Business Lending Landscape

Report
#LEND360 ● LEND360.org
Alternative Lending Overview
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What is Alternative Lending
Industry Size and Players
Products and Product Migration
Usury and Legal Structures
North American Merchant Advance Association
Regulatory Concerns
Jeremy Brown, CEO RapidAdvance
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Founder of RapidAdvance, 2005
100+ employees
Institutionally financed by Wells Fargo
Sold to Rockbridge Growth Equity in 2013
 RGE is private equity arm of Dan Gilbert
 Dan owns Cleveland Cavaliers basketball team, Quicken Loans, Horseshoe
Casinos
 One of founding members of Industry Trade Association
What is Alternative Lending?
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Short term uncollateralized financing to small business – generally 12 months or less
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Daily Remittance – either daily debit ACH or split credit card processing
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Not distressed businesses. Business owners often have other types of financing including commercial
mortgages, lines of credit, equipment leases, etc.
A few companies offer longer terms up to 24 months with daily remittance, and a few offer a weekly
payment option. Recent development
Two Primary Products Today: Merchant Cash Advance and Business Loan
Loan/Advance Amounts from $2500 - $1mm. Typical average is $25k - $35k with a
repayment period of 6-8 months
Data intensive underwriting. Decision in 48 hours, fund in 3-5 business days.
Average FICO 620+/-, will fund 500 FICO and sometimes below
Opportunity capital, not desperation capital
Industry Size and Players
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2006-2007: Generally accepted that the industry was approximately $300mm - $500mm
annual funding volume
Today: $3bb and growing
Biggest companies are CAN Capital, On Deck, Kabbage, AmeriMerchant, RapidAdvance,
Merchant Cash and Capital, Business Financial Services
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Some of the larger companies have a specific focus or niche
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Total number of companies in the hundreds including private pools of capital
Brand names have entered the industry
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American Express
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PayPal
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Intuit
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Google
Square
Merchant Cash Advance
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First Product Offering
Recovery by credit card split, bypassing the merchant’s bank account, paid directly to funding
company
Generally applicable to storefront retail (restaurant, dry cleaner, florist, hair and nail salon, etc.)
 Businesses characterized by low/no collateral
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No fixed term. Period of recovery depends on merchants credit card processing. Estimated term
typically 6-8 months
Purchase and Sale of future credit card receivables. Risk of bankruptcy or business closure on the
funding company
“Receivables” don’t exist at the time of financing to merchant
Potential for fraud – divert credit card processing to second processor, switch credit card processor
Not a loan. Well established in law.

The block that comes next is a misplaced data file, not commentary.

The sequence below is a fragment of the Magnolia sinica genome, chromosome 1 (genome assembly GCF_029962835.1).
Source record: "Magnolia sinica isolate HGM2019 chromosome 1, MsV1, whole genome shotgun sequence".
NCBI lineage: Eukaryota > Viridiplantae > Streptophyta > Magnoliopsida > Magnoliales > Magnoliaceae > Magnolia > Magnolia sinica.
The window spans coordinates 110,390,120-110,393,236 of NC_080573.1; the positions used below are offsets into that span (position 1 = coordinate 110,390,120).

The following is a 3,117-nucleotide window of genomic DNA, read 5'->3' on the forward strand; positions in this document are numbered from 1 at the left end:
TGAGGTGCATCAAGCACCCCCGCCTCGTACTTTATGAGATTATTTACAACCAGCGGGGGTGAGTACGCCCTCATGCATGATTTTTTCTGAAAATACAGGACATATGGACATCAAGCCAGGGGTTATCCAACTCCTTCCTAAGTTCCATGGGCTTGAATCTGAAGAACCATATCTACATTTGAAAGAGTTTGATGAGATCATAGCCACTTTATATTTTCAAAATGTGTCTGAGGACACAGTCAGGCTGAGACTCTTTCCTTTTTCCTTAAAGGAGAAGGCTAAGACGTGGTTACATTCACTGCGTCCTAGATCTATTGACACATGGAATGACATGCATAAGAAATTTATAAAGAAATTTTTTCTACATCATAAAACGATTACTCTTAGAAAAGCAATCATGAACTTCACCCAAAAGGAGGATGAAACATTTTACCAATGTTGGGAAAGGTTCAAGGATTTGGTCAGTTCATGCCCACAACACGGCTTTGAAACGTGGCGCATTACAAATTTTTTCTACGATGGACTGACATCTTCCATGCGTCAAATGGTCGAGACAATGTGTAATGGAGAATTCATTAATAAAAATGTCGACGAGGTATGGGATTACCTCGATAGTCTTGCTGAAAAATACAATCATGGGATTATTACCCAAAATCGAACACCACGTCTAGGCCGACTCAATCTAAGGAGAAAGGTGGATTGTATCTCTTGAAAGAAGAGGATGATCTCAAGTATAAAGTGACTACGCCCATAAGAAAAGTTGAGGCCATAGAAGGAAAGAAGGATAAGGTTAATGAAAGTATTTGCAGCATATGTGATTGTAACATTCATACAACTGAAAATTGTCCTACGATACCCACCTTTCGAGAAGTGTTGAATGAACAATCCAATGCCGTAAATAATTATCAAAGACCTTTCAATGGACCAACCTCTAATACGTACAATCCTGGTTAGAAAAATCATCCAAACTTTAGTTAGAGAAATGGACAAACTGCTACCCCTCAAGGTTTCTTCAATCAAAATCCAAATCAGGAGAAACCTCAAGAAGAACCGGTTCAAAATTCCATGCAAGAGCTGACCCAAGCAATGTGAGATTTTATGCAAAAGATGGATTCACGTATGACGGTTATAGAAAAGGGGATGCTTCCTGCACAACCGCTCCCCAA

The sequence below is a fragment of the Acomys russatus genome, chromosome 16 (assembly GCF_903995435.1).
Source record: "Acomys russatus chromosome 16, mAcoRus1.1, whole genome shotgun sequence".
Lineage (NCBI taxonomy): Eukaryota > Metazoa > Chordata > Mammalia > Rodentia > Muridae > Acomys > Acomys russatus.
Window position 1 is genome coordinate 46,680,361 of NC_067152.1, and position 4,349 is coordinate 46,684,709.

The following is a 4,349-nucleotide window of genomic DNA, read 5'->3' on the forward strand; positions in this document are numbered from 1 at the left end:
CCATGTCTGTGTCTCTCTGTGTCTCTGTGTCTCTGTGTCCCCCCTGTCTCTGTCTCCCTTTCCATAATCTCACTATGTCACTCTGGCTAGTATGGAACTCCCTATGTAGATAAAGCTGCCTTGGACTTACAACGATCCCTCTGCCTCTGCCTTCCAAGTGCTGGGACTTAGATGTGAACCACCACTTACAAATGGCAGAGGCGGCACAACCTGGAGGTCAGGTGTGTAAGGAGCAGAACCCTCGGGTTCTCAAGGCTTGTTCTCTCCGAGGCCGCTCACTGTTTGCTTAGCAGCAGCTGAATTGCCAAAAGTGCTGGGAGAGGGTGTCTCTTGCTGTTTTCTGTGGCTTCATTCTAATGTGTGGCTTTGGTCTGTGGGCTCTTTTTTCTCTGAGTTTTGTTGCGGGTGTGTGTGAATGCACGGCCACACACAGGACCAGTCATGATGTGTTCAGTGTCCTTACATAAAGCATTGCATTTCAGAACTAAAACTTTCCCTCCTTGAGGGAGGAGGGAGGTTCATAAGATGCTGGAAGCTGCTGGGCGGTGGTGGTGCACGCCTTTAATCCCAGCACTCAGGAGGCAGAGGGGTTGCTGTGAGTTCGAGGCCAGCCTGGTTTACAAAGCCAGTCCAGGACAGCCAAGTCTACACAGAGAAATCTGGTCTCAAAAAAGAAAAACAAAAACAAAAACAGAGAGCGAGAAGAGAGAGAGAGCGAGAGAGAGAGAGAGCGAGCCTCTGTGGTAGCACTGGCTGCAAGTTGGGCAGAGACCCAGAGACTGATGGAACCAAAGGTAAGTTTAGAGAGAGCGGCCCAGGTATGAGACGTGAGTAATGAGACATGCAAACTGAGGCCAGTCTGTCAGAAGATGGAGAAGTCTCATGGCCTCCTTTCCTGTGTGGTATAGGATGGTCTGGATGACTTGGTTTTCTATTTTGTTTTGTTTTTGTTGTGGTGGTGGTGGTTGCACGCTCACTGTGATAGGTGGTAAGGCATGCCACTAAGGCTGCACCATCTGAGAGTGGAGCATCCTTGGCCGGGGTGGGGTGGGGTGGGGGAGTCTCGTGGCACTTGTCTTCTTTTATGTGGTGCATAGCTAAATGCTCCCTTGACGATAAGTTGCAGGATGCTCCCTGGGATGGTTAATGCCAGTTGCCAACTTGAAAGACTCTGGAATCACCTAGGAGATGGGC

 No personal guarantee of repayment
 “Bad boy” guarantees are customary
Independent Sales Offices (“ISO”) or brokers drive a significant portion of funders originations
Term Business Loan
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Fixed Term, typically 6-12 months
Applicable to all businesses and SIC’s
Personally guaranteed by majority business owner
Recovery by daily debit ACH on the business checking account
Potential for fraud – block or reduce daily debit ACH
Fixed fee typically charged on amount loaned, not an interest rate
Compliance with state usury laws
Independent Sales Offices (“ISO”) or brokers drive a significant portion
of funders originations
Usury and Legal Structures
• MCA is not a loan, purchase and sale transaction
• Has been class action litigation in California over
recharacterization
• Several large settlements from class actions in the mid 2000’s
• Contracts need to be written properly to conform to purchase
and sale structure
• Cannot have PG’s, fixed term, acceleration language
Usury and Legal Structures
• Term business loan must meet state usury requirements for business
loans
• 2 approaches. Rent-a-bank, e.g. Webbank and export rates
 Subject to OCC oversight, audit, and compliance
• State by State compliance
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Licensed lender where required
Requires state by state roadmap
In house compliance and legal review
Type of borrower (sole prop, partnership, LLC, Corporation) can affect usury rules
State of origination and amount of loan can affect usury rules
NAMAA
• North American Merchant Advance Association (NAMAA)
• Trade association for alternative lenders offering MCA and short
term business loans
• Founded 2006 by Daivd Goldin, Jeremy Brown, 6 others
 Originally a legal defense group
 Formed in response to AdvanceMe (CAN Capital) business patent litigation
 After successfully overturning AMI business patent, focus is on protecting
members interests and sharing data
• David is President, Jeremy is VP. Professionally managed
Regulatory Concerns
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B2B transactions, not covered by the CFPB mandate
 Sec 1071 of Dodd-Frank may require alt lender providers to report loan data to the government
 Only oversight tool the CFPB has regarding small business lending
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Increasing awareness of product set. Inquiries from Congress;
presentation to the Federal Reserve
 Federal Reserve interested in getting more data on the industry
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Increasingly positive PR legitimizing alternative lending as a source of
capital for small businesses, albeit expensive
NAMAA partnering with Electronic Transactions Association (ETA) lobbyist
to update the Alternative Lending whitepaper
NACHA rules may impact business loan product as returns on daily ACH
debits typically exceed guideliness
 Pressure will come from banks and bank regulators for the bank customers and their practices